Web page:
Moreover, embryonic recapitulation is only an explanation of pattern, not an explanation of process. It doesn’t tell us how the developmental process was re-patterned to give completely different functional morphologies. Just because stages of alleged evolution appear in a developmental sequence, it does not mean those stages are all functional during ontogeny (either for hearing or as a jaw joint). This is the key difference between ontogeny and phylogeny—only the final product of ontogeny has to be properly functional, but every generation of phylogeny must be functional for evolution to have any plausibility. Neither does it tell us anything about how the crucial morphological changes necessary to move from the typical reptilian (stapes-only) middle ear to the mammalian (malleus-incus-stapes) middle ear (whether ‘transitional’ or ‘definitive’) actually happened.
The futility of fossils
Fossil evidence usually has a fundamental weakness: we can never see the bones, even if found in their correct articulation, in their full physiological context. Functional or phylogenetic inferences based solely on the intricacies of bone structure in extinct fossils have gotten palaeontologists into many problems before, as Lieberman points out:
“Bones have generally low degrees of heritability because they form parts of complex, integrated functional units that are subject not only to many genes with multiple effects (pleiotropism), but also to a large number of nongenetic influences. It is therefore difficult to divide bones into discrete, independent units of phylogenetic information. For these reasons, bones and other aspects of morphology can yield reasonably correct results for phylogenetic analyses of high-level taxonomic units, but become increasingly less reliable at lower taxonomic levels, such as species.”13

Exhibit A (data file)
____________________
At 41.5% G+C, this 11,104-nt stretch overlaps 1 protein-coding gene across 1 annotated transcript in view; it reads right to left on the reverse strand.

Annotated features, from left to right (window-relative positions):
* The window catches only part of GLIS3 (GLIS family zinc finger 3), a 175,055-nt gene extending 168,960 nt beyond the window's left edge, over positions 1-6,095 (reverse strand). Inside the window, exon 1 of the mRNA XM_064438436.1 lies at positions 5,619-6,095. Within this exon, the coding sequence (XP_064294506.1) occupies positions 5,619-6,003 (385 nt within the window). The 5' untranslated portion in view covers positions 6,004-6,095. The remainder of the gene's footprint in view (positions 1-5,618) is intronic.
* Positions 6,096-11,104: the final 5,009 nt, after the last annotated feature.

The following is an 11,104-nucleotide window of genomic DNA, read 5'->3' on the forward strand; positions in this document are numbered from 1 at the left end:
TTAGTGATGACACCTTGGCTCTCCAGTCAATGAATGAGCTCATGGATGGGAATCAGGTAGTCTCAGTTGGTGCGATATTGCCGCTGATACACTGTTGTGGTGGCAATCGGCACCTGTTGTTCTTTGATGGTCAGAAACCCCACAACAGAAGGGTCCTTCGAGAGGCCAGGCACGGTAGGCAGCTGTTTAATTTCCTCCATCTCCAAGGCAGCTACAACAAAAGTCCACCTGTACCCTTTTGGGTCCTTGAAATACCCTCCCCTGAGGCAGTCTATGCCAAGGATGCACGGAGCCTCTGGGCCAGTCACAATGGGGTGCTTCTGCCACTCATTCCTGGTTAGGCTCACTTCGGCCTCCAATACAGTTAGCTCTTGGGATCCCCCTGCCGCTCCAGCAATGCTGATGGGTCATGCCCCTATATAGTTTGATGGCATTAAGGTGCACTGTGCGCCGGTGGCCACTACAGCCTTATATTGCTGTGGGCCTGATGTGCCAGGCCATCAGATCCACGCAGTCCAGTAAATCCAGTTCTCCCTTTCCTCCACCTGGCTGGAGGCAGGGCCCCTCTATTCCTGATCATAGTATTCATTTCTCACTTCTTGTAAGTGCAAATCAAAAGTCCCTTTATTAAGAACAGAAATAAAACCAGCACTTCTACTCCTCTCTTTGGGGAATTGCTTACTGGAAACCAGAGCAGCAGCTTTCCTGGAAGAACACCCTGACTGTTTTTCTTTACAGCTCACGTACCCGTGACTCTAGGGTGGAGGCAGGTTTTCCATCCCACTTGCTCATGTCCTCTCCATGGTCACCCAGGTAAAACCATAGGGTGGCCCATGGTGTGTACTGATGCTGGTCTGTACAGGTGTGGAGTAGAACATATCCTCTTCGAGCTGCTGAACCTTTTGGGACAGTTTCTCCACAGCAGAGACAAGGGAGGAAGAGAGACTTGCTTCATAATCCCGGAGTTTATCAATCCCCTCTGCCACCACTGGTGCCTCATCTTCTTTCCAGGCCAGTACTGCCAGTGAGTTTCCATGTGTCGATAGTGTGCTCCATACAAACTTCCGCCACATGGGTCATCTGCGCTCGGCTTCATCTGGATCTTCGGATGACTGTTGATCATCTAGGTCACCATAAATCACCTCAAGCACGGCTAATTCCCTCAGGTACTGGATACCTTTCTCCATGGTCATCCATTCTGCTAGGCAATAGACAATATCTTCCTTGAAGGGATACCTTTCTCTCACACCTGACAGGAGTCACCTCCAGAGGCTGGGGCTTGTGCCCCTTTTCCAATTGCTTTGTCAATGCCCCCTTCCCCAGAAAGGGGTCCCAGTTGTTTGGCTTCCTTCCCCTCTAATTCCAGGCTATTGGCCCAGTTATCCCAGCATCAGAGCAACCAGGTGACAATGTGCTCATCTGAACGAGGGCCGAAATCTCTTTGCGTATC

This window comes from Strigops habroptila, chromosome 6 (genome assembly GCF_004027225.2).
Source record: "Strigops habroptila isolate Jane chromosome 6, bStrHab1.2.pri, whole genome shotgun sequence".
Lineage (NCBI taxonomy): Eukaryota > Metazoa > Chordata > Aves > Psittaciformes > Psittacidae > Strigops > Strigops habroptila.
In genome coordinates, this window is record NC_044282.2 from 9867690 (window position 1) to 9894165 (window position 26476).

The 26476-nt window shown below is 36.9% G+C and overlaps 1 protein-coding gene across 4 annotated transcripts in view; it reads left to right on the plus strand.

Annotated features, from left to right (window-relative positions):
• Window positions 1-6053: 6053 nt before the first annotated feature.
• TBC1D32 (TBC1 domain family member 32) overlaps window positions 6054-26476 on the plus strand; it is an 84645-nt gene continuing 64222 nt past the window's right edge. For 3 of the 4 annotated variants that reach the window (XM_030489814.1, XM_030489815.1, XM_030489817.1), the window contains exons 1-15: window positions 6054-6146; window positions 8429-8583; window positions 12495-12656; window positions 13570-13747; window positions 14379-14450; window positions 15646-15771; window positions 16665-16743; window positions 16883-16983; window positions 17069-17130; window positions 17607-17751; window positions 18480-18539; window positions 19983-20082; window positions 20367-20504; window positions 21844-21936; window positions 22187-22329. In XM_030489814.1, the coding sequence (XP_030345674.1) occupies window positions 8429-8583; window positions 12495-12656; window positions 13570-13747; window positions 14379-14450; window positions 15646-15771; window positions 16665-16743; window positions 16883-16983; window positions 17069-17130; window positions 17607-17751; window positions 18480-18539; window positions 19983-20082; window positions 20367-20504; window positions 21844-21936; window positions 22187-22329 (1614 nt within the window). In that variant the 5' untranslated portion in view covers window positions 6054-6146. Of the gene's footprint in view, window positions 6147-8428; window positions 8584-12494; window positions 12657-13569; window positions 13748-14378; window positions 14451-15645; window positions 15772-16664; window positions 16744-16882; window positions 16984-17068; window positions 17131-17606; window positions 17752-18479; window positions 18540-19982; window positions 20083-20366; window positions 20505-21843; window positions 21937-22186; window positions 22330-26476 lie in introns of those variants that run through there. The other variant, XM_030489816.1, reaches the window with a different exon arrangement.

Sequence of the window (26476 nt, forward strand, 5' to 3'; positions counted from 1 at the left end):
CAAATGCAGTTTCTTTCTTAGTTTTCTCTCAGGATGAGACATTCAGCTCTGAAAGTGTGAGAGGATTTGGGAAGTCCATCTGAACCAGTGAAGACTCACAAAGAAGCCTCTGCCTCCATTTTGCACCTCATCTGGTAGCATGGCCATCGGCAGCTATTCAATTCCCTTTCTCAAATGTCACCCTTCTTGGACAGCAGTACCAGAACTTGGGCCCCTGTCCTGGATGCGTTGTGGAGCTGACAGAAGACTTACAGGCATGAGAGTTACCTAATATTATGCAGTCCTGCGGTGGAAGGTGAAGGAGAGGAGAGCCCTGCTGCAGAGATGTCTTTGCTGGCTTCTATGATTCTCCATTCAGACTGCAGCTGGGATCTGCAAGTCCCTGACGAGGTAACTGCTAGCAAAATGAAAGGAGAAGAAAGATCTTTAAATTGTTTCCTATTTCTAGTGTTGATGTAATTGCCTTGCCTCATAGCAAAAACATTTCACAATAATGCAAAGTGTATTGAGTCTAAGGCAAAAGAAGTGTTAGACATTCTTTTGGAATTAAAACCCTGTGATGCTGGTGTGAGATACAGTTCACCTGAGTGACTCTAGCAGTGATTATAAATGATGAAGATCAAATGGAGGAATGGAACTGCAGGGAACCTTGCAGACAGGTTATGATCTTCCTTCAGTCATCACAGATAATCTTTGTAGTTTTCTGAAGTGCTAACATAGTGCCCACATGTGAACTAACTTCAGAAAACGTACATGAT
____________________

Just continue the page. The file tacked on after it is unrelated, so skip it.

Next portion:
Lieberman said this in the context of human evolution, where the features for comparison are often quite large, over 10 cm long. However, his comments only become more pertinent when we’re dealing with the three smallest bones in the mammalian body in mammals that are often only 2–3 cm long in toto. Evolutionists need to be extremely cautious about any phylogenetic inferences they make.
Finally, for evolution to have any plausibility based on the fossils, the ‘processes’ invoked to explain the patterns need a firm empirical basis. However, evolution suffers from numerous problems. There is widespread testimonial evidence for the biblical Flood in the universal spread of Flood legends, of which the Genesis account is the most realistic and reliable.14 This provides a solid conceptual basis for understanding fossil distribution, which evolution lacks.15 Microbes-to-man evolution suffers from the lack of a viable empirical mechanism. The empirical evidence testifies to universal and inevitable degradation of biological information—the opposite of what evolution requires.16 The basic ‘a watch implies a watchmaker’ analogy with respect to biology is valid, despite attempts to refute it.17,18 Finally, fossil evidence, because it is so fragmentary and sparse, is weak and open to contradictory interpretations.19